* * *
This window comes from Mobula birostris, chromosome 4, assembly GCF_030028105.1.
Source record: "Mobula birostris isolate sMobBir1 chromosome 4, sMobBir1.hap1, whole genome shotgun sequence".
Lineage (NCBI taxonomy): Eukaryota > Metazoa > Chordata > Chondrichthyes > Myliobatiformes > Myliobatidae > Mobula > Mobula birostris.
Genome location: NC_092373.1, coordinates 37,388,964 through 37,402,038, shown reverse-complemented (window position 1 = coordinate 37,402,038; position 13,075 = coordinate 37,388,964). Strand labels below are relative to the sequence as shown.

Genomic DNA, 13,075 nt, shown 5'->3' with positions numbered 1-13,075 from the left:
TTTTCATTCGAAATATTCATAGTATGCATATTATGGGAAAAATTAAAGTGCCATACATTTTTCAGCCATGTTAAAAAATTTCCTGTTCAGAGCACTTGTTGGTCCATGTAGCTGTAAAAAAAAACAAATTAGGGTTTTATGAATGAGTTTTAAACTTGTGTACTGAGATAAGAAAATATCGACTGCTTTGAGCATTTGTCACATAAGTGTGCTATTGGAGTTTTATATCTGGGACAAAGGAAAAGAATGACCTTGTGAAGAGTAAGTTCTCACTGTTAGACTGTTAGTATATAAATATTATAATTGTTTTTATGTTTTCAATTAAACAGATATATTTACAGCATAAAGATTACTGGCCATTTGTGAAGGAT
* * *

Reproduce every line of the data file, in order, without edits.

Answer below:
This window comes from Mobula birostris, chromosome 4, assembly GCF_030028105.1.
Source record: "Mobula birostris isolate sMobBir1 chromosome 4, sMobBir1.hap1, whole genome shotgun sequence".
Lineage (NCBI taxonomy): Eukaryota > Metazoa > Chordata > Chondrichthyes > Myliobatiformes > Myliobatidae > Mobula > Mobula birostris.
Genome location: NC_092373.1, coordinates 37,388,964 through 37,402,038, shown reverse-complemented (window position 1 = coordinate 37,402,038; position 13,075 = coordinate 37,388,964). Strand labels below are relative to the sequence as shown.

Genomic DNA, 13,075 nt, shown 5'->3' with positions numbered 1-13,075 from the left:
TTTTCATTCGAAATATTCATAGTATGCATATTATGGGAAAAATTAAAGTGCCATACATTTTTCAGCCATGTTAAAAAATTTCCTGTTCAGAGCACTTGTTGGTCCATGTAGCTGTAAAAAAAAACAAATTAGGGTTTTATGAATGAGTTTTAAACTTGTGTACTGAGATAAGAAAATATCGACTGCTTTGAGCATTTGTCACATAAGTGTGCTATTGGAGTTTTATATCTGGGACAAAGGAAAAGAATGACCTTGTGAAGAGTAAGTTCTCACTGTTAGACTGTTAGTATATAAATATTATAATTGTTTTTATGTTTTCAATTAAACAGATATATTTACAGCATAAAGATTACTGGCCATTTGTGAAGGAT